Similar allegations have surfaced this time, too. It is said that in Colombo and suburbs, several voters have complained that their names are not on the voter list. Some insisted that they had handed over their duly filled registration forms to their Grama Niladharis. It is alleged that unscrupulous Grama Niladharis deliberately deleted the names of voters who are likely to vote for a particular party.
Given the dishonesty of most of our politicians and officials, we the citizens should learn to outsmart them at every turn. We need to hand over the voter registration forms on time and check whether our names are on the list when the National Election Commission uploads the list on its website. Usually, the NEC gives a grace period during which those who find their names are not on the list can take corrective measures as spelt out by the NEC.
Allegations that Grama Niladharis were disenfranchising likely voters of a particular party were also found in a media statement released by NEC commissioner Ratnajeevan Hoole. He also alleges that certain Returning Officers and Assistant/Deputy Election Commissioners are biased and raised concerns about the integrity of the election process. He also draws attention to certain people who are carrying out a misinformation campaign in the East. “I am nervous about the election. I am in the East after giving lectures on how to vote. The pro-boycott forces are telling people the wrong way to vote. Those in the East who want a change of party are also teaching people the wrong way to vote,” he says.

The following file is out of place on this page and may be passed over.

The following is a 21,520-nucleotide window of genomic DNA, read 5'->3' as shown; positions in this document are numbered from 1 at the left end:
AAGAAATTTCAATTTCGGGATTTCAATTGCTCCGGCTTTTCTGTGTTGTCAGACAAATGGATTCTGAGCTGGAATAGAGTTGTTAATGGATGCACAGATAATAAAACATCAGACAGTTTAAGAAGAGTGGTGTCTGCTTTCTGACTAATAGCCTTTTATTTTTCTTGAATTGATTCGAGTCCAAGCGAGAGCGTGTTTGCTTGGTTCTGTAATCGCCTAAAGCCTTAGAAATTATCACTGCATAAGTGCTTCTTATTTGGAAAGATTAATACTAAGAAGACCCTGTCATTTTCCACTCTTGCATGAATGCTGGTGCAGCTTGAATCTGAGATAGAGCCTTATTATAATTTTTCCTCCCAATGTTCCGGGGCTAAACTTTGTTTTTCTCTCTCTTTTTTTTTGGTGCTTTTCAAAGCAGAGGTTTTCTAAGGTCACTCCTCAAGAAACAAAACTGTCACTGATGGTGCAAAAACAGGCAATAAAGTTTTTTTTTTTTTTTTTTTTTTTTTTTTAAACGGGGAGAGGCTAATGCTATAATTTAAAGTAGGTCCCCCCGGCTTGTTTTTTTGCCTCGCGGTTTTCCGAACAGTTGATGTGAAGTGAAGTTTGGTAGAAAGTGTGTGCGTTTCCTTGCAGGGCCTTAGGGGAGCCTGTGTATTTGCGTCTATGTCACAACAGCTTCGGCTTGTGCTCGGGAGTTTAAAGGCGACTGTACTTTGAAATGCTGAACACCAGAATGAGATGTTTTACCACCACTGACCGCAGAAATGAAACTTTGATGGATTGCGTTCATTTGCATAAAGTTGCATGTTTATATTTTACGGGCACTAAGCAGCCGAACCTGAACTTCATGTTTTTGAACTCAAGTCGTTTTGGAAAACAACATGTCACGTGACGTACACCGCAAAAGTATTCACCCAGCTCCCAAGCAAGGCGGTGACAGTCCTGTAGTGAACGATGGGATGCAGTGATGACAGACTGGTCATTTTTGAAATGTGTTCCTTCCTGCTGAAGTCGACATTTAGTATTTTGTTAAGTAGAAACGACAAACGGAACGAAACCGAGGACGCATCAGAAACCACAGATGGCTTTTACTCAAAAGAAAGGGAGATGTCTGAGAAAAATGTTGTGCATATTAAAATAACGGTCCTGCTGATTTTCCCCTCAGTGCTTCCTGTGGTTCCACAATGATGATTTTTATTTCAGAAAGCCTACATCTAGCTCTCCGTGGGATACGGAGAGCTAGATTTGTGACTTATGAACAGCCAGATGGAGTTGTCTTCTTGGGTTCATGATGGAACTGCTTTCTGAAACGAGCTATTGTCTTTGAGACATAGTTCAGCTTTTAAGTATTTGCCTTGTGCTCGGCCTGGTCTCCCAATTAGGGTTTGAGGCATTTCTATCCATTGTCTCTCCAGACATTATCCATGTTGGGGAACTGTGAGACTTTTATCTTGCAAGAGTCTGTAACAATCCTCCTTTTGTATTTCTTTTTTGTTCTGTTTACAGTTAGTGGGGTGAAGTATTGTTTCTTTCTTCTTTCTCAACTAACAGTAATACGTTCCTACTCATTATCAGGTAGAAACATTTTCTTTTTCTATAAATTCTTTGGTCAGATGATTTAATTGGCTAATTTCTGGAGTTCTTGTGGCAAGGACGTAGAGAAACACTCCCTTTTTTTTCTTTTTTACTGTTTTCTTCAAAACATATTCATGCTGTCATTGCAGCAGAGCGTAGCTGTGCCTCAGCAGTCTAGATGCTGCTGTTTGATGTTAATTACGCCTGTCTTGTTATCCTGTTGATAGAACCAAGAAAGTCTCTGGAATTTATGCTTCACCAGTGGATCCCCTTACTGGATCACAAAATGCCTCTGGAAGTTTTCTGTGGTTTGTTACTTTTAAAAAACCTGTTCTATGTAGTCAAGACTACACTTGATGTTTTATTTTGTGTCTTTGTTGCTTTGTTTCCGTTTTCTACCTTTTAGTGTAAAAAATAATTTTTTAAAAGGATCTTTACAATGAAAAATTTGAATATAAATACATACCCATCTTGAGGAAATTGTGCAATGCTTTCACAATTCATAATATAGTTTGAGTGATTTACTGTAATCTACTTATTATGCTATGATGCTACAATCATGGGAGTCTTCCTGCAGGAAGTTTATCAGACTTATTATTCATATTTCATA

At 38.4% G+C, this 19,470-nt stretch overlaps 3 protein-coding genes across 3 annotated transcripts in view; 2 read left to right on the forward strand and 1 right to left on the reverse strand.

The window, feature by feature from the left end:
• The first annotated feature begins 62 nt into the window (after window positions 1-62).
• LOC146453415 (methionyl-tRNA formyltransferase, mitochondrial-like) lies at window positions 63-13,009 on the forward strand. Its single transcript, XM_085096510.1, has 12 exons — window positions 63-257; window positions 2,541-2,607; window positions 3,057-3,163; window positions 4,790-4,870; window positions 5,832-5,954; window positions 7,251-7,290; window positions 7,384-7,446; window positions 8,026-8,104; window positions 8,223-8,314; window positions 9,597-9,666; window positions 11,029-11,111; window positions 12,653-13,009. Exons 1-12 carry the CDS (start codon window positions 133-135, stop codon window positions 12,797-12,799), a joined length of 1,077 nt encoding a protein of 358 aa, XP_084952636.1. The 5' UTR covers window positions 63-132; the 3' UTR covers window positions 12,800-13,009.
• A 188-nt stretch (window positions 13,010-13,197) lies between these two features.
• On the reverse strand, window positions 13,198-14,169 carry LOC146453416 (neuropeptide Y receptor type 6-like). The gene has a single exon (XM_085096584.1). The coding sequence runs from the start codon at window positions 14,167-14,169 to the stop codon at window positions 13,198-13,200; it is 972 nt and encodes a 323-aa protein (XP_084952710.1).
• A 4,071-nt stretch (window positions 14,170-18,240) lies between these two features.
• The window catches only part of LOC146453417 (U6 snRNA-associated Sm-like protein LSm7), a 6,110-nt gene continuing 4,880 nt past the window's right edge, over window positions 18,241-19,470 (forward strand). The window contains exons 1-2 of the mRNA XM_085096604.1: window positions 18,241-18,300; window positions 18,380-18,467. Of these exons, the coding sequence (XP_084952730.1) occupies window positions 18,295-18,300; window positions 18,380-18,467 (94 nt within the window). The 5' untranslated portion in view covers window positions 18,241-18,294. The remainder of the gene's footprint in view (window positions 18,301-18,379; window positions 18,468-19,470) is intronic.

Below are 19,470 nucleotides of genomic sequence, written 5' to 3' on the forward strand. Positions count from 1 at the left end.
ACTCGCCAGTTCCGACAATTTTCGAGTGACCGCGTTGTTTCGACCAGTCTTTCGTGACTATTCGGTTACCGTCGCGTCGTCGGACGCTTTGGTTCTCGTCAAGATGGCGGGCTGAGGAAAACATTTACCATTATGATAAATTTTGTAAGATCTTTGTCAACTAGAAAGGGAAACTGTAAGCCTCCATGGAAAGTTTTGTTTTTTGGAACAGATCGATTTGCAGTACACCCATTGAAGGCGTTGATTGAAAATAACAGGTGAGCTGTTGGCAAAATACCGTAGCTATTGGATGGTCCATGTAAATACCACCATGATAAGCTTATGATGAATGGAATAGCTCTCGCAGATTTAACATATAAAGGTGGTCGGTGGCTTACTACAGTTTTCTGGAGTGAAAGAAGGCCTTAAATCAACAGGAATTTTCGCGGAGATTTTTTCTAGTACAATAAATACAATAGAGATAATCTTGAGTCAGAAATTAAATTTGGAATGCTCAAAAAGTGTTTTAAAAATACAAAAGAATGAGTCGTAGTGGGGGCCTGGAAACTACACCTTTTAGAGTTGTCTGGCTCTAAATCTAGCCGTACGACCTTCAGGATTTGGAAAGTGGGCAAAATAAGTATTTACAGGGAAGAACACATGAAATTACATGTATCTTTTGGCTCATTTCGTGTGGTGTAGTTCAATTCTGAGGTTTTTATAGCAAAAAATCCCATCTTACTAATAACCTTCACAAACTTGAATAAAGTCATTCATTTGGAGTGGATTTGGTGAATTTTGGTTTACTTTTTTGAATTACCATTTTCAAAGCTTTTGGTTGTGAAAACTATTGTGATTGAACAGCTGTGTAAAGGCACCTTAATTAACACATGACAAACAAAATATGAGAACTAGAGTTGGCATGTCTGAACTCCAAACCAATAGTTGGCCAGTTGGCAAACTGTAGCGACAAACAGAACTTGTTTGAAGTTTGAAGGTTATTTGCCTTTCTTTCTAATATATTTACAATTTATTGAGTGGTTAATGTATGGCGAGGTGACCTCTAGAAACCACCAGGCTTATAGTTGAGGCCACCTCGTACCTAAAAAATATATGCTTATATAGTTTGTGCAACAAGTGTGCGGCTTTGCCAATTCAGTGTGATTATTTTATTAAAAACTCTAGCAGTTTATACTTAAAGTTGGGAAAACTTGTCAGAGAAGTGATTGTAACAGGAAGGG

Prof. Hoole says he has called on the authorities to suspend these officials.
If these allegations are true, they amount to bureaucratic violence against the citizens’ right to vote. There is little evidence that NEC Chief Mahinda Deshapriya has heeded the advice of his fellow commissioner, with whom he is said to be having differences of opinion over various issues.
Mr. Deshapriya was hailed as the man of the match for his attempt at making the election process fool proof during the 2015 presidential election. But this time around, he has come under flak for not acting decisively against errant media organisations for blatantly violating his guidelines. When asked, he attributes his helplessness to the lacuna in the laws. This was also his reply when he was asked about a controversy over an affidavit. Playing blame game won’t assure a free and fair poll, but the implementation of the law in spirit and letter will.
But this does not mean we should not give the NEC the credit it deserves. The NEC chief has ensured that the campaign period was largely peaceful. This was also due to the cooperation candidates have extended to him. But he needs to do much more to guarantee that the sovereign people’s will is not distorted or robbed by an unscrupulous politician with the help of corrupt officials.
To do this, what better time than now when we face a crucial election and when democracy lovers worldwide mourn the death of India’s former election chief T.N. Seshan who carried out a determined campaign to cleanse India’s corrupt electoral process.
Will Mr. Deshpariya win the man of the match award this time also?

(This article first appeared in the Daily Mirror, Sri Lanka)

About ameenizzadeen

journalist and global justice activist
This entry was posted in Political analysis, Sri Lanka and tagged , , , , , , . Bookmark the permalink.